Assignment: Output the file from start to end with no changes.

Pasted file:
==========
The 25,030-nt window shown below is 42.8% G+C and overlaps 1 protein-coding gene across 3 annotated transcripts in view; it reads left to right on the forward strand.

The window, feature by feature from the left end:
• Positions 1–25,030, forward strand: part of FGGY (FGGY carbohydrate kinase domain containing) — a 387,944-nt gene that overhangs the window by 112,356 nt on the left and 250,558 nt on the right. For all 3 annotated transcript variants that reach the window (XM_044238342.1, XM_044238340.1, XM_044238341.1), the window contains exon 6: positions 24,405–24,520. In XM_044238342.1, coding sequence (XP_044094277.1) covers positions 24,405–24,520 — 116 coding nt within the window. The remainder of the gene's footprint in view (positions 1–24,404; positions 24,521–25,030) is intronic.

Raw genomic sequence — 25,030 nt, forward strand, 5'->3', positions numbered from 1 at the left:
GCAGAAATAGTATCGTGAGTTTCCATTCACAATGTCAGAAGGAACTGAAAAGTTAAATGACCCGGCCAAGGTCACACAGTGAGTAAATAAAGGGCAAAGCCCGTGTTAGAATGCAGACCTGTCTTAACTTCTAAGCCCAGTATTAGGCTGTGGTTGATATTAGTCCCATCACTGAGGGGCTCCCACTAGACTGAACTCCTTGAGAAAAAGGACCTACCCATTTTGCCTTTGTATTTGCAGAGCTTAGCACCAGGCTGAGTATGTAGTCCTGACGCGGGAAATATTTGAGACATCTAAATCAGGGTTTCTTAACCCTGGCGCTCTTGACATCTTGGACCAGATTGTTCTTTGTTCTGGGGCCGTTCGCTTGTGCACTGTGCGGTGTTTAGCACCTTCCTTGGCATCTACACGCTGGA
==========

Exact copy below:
The 25,030-nt window shown below is 42.8% G+C and overlaps 1 protein-coding gene across 3 annotated transcripts in view; it reads left to right on the forward strand.

The window, feature by feature from the left end:
• Positions 1–25,030, forward strand: part of FGGY (FGGY carbohydrate kinase domain containing) — a 387,944-nt gene that overhangs the window by 112,356 nt on the left and 250,558 nt on the right. For all 3 annotated transcript variants that reach the window (XM_044238342.1, XM_044238340.1, XM_044238341.1), the window contains exon 6: positions 24,405–24,520. In XM_044238342.1, coding sequence (XP_044094277.1) covers positions 24,405–24,520 — 116 coding nt within the window. The remainder of the gene's footprint in view (positions 1–24,404; positions 24,521–25,030) is intronic.

Raw genomic sequence — 25,030 nt, forward strand, 5'->3', positions numbered from 1 at the left:
GCAGAAATAGTATCGTGAGTTTCCATTCACAATGTCAGAAGGAACTGAAAAGTTAAATGACCCGGCCAAGGTCACACAGTGAGTAAATAAAGGGCAAAGCCCGTGTTAGAATGCAGACCTGTCTTAACTTCTAAGCCCAGTATTAGGCTGTGGTTGATATTAGTCCCATCACTGAGGGGCTCCCACTAGACTGAACTCCTTGAGAAAAAGGACCTACCCATTTTGCCTTTGTATTTGCAGAGCTTAGCACCAGGCTGAGTATGTAGTCCTGACGCGGGAAATATTTGAGACATCTAAATCAGGGTTTCTTAACCCTGGCGCTCTTGACATCTTGGACCAGATTGTTCTTTGTTCTGGGGCCGTTCGCTTGTGCACTGTGCGGTGTTTAGCACCTTCCTTGGCATCTACACGCTGGA